Also, when poultry manure was not tilled into the ground, an estimated 45 pounds of nitrogen per acre was lost as ammonia—a form of nitrogen—volatilized into the atmosphere. As a result, more fertilizer had to be added to meet the nitrogen needs of corn crops.

Because it was difficult to calculate the amount of nitrogen lost through volatilization, and therefore estimate the additional amount that had to be applied, the potential was created to overapply nitrogen and increase runoff, the study concluded.

The study also found that planting fall cover crops helped to reduce the amount of nitrogen in the groundwater on both the tilled, and untilled, fields. Planting cover crops may be especially important on fields where poultry litter is used, the study said, because the release of some of the nitrogen in manure is delayed, leaving an excess in the soil after crops are harvested in the fall.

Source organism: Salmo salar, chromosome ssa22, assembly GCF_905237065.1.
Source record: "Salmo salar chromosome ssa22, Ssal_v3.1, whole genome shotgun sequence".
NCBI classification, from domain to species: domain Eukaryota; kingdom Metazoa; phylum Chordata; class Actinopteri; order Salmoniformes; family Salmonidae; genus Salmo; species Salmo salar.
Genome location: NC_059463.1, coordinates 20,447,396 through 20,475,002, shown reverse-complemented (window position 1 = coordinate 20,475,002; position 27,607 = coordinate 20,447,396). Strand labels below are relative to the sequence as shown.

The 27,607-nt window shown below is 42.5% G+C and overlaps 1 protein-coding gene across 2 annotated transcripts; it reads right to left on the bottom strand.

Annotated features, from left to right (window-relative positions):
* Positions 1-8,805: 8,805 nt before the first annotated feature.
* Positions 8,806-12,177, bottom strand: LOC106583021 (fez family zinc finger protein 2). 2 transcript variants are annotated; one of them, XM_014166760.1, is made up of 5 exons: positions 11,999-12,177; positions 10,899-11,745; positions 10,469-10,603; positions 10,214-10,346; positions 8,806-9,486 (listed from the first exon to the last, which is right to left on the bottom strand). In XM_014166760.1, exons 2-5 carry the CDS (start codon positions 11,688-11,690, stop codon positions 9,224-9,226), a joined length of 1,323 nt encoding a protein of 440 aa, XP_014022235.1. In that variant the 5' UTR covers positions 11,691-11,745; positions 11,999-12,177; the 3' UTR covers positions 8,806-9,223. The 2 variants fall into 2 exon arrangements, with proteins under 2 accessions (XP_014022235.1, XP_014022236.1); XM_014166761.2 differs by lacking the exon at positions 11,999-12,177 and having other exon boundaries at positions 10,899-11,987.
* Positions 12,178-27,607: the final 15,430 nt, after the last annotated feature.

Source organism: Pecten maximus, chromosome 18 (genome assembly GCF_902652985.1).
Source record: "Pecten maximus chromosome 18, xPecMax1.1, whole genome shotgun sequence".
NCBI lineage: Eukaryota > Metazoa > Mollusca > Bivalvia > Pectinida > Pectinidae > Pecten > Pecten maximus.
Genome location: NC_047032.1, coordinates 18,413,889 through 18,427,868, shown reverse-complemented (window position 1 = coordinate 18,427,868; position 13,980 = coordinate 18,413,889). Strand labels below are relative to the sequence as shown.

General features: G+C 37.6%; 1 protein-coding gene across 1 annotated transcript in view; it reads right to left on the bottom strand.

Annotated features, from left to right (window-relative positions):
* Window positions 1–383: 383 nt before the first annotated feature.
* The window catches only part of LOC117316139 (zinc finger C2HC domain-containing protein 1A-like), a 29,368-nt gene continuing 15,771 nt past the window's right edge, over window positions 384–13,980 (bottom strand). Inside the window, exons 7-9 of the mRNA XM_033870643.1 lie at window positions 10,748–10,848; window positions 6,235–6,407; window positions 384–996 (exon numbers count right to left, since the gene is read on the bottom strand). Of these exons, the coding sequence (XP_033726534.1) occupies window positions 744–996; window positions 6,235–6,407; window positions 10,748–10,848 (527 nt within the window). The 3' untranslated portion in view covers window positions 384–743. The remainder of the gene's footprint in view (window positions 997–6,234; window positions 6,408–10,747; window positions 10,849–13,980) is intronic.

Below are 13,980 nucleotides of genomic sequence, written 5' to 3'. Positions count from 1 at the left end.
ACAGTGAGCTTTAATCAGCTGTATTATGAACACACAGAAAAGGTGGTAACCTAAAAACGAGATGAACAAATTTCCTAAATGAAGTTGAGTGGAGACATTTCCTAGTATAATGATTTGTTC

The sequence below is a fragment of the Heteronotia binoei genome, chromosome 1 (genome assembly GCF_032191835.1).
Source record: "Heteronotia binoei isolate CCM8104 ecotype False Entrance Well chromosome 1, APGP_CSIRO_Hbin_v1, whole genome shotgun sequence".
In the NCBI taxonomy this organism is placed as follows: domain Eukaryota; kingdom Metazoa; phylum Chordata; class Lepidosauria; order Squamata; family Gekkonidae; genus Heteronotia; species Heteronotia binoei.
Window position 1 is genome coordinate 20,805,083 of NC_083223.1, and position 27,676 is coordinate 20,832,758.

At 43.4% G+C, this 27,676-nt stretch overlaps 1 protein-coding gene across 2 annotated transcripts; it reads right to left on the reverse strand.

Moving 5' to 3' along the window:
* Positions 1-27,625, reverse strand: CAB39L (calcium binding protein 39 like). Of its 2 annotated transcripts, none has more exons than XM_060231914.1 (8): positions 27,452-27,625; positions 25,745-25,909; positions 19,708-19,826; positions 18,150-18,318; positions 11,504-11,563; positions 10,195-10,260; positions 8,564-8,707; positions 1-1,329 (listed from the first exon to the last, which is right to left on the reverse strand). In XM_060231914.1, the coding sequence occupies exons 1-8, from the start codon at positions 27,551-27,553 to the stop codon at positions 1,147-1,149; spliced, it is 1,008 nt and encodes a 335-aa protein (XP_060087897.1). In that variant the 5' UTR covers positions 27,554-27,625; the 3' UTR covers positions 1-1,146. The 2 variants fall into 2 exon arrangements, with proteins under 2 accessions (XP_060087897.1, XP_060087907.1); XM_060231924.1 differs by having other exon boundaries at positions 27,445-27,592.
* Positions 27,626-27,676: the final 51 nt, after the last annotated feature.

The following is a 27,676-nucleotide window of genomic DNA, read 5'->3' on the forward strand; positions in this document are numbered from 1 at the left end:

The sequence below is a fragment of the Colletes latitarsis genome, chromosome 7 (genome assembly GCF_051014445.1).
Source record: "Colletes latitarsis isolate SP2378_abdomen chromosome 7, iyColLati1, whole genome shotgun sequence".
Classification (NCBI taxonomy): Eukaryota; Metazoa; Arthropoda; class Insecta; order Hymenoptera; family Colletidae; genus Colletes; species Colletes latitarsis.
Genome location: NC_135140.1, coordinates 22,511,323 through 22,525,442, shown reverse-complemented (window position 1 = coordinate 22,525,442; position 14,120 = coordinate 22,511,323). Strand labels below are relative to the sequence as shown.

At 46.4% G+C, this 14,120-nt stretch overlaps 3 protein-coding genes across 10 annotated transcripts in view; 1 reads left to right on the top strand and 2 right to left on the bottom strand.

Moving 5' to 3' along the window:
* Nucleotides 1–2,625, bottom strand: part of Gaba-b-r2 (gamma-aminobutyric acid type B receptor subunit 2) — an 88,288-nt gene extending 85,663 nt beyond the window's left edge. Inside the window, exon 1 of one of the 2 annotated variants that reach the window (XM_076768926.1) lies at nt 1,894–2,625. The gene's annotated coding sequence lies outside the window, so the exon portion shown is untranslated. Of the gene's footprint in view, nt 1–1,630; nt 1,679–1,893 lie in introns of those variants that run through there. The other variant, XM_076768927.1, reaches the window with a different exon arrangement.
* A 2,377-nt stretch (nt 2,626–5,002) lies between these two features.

The study said the planting of cover crops should be prioritized for farms where poultry litter is applied.

A major concern on both the tilled and untilled fields was the potential for a long-term buildup of phosphorus in the soil because of the ratio of phosphorus to nitrogen in poultry litter. One ton of poultry manure supplies all of the phosphorus needed for a grain harvest in a given year, but at least three tons are needed to meet the nitrogen requirements of corn.

That causes phosphorus to accumulate in the soil over time, increasing the potential for losses in runoff—something that has become a widespread problem on the lower Eastern Shore where poultry litter has been overapplied for years. There was some evidence during the fourth year of the study that phosphorus concentrations in the soil had risen enough to increase the runoff of dissolved phosphorus from the surface.